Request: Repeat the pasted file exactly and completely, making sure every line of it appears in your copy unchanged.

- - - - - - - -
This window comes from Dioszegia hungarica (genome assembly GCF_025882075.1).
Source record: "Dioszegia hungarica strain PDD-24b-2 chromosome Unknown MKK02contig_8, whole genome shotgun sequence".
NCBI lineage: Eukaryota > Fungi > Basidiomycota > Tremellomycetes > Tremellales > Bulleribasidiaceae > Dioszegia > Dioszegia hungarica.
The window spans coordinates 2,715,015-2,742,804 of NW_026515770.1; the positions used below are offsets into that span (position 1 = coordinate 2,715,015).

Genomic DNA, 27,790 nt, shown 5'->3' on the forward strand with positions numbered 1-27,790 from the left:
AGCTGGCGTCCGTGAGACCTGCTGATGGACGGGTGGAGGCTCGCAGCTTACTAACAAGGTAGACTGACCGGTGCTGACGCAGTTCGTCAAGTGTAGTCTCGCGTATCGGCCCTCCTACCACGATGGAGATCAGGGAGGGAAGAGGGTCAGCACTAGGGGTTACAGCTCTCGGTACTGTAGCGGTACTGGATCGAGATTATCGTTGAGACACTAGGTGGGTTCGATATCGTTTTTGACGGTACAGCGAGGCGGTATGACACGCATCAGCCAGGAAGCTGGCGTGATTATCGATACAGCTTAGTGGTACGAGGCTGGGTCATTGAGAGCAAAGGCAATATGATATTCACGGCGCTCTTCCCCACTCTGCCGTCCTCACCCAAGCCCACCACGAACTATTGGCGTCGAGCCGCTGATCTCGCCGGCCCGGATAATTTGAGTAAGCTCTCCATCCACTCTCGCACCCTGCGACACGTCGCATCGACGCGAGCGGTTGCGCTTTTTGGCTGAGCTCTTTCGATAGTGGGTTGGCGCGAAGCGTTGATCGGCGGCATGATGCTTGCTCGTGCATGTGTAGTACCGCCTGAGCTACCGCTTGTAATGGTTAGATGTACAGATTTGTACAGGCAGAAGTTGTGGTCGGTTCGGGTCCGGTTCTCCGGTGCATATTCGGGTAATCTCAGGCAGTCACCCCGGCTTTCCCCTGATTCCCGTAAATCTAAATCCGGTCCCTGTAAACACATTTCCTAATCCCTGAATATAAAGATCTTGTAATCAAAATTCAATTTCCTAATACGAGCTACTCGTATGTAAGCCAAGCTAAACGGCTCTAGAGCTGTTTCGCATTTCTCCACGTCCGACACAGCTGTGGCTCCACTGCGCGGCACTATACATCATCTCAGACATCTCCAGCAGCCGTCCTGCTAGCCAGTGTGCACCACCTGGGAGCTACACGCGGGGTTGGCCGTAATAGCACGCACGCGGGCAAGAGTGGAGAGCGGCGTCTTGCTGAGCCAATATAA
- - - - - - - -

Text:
This window comes from Dioszegia hungarica (genome assembly GCF_025882075.1).
Source record: "Dioszegia hungarica strain PDD-24b-2 chromosome Unknown MKK02contig_8, whole genome shotgun sequence".
NCBI lineage: Eukaryota > Fungi > Basidiomycota > Tremellomycetes > Tremellales > Bulleribasidiaceae > Dioszegia > Dioszegia hungarica.
The window spans coordinates 2,715,015-2,742,804 of NW_026515770.1; the positions used below are offsets into that span (position 1 = coordinate 2,715,015).

Genomic DNA, 27,790 nt, shown 5'->3' on the forward strand with positions numbered 1-27,790 from the left:
AGCTGGCGTCCGTGAGACCTGCTGATGGACGGGTGGAGGCTCGCAGCTTACTAACAAGGTAGACTGACCGGTGCTGACGCAGTTCGTCAAGTGTAGTCTCGCGTATCGGCCCTCCTACCACGATGGAGATCAGGGAGGGAAGAGGGTCAGCACTAGGGGTTACAGCTCTCGGTACTGTAGCGGTACTGGATCGAGATTATCGTTGAGACACTAGGTGGGTTCGATATCGTTTTTGACGGTACAGCGAGGCGGTATGACACGCATCAGCCAGGAAGCTGGCGTGATTATCGATACAGCTTAGTGGTACGAGGCTGGGTCATTGAGAGCAAAGGCAATATGATATTCACGGCGCTCTTCCCCACTCTGCCGTCCTCACCCAAGCCCACCACGAACTATTGGCGTCGAGCCGCTGATCTCGCCGGCCCGGATAATTTGAGTAAGCTCTCCATCCACTCTCGCACCCTGCGACACGTCGCATCGACGCGAGCGGTTGCGCTTTTTGGCTGAGCTCTTTCGATAGTGGGTTGGCGCGAAGCGTTGATCGGCGGCATGATGCTTGCTCGTGCATGTGTAGTACCGCCTGAGCTACCGCTTGTAATGGTTAGATGTACAGATTTGTACAGGCAGAAGTTGTGGTCGGTTCGGGTCCGGTTCTCCGGTGCATATTCGGGTAATCTCAGGCAGTCACCCCGGCTTTCCCCTGATTCCCGTAAATCTAAATCCGGTCCCTGTAAACACATTTCCTAATCCCTGAATATAAAGATCTTGTAATCAAAATTCAATTTCCTAATACGAGCTACTCGTATGTAAGCCAAGCTAAACGGCTCTAGAGCTGTTTCGCATTTCTCCACGTCCGACACAGCTGTGGCTCCACTGCGCGGCACTATACATCATCTCAGACATCTCCAGCAGCCGTCCTGCTAGCCAGTGTGCACCACCTGGGAGCTACACGCGGGGTTGGCCGTAATAGCACGCACGCGGGCAAGAGTGGAGAGCGGCGTCTTGCTGAGCCAATATAA